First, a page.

• Cash incentives might help and alternative working ways should be found for those who have lost their job. It should be done as economic scarcity caused by the pandemic is a likely cause for parents to marry off their daughters early.
• Government should continue scholarship for girls even during the pandemic. It is evident that teaching girls and making them aware of their rights can reduce the likelihood of child marriage by up to one third in Bangladesh.
• Accessibility of online classes for girls should be ascertained, hence the government should focus on how the internet can be assured at a feasible price.
• The monitoring mechanism of the anti-child marriage committee should be made digital as it is not possible to visit door to door during such a pandemic. In that case, complaints of child marriage can be made via hotline number, mail, or fax.
• Government should arrange awareness campaigns to make more people aware especially in villages and remote areas against child marriages. However, due to the pandemic, it can be virtually arranged. Media, in this instance, can help the most to influence public opinion.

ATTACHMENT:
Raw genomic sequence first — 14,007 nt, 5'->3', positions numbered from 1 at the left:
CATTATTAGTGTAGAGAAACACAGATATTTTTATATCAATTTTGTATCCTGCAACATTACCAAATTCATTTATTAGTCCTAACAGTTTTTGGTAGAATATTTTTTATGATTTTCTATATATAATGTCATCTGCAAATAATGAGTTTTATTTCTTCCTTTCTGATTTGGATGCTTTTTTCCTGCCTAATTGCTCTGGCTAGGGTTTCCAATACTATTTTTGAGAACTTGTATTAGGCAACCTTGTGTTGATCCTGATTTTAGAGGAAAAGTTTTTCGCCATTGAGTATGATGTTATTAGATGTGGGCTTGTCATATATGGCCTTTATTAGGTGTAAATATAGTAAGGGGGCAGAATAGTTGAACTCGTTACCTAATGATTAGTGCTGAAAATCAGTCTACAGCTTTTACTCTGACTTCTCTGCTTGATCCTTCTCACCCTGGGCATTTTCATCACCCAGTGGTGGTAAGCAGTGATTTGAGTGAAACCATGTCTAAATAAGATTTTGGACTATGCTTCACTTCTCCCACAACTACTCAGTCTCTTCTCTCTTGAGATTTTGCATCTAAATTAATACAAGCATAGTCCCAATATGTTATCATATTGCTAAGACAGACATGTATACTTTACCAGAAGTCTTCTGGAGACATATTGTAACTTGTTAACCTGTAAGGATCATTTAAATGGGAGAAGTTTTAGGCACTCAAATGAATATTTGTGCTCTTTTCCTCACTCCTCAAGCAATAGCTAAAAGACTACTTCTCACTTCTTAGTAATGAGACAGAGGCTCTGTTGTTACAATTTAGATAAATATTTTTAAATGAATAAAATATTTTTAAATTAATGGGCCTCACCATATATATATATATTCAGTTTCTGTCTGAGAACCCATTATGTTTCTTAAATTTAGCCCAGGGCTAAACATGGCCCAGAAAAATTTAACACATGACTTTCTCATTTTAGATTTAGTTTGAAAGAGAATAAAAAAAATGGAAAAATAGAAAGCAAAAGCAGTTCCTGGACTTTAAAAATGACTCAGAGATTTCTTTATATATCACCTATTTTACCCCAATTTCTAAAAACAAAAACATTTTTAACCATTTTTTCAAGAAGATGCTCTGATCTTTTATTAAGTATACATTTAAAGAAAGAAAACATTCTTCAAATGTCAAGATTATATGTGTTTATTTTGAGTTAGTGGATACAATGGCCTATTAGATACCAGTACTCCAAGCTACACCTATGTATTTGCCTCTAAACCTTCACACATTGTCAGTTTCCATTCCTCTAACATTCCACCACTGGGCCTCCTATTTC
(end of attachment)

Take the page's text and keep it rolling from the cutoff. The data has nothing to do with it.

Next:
Rooting out the root cause
If we want to end child marriage, we have to find out the root causes that perpetuate child marriage. If the main causes of early marriage are not addressed, then the law will not be enough to delay marriages among young girls. In this case, it is noteworthy that partnership between girls who suffer most, general people, influential persons in the society, civil society organisations, NGOs, and government and international organisation for children will help us to come one step closer in preventing child marriage in Bangladesh.
Nothing should be an obstacle to stop child marriage and in this regard Natalia Kanem, head of the United Nations' sexual and reproductive health agency, UNFPA, said, “We cannot let anything, not even the COVID pandemic, get in our way.”
(The writer is an LLM student at Jagannath University, Dhaka, Bangladesh. The views expressed are personal)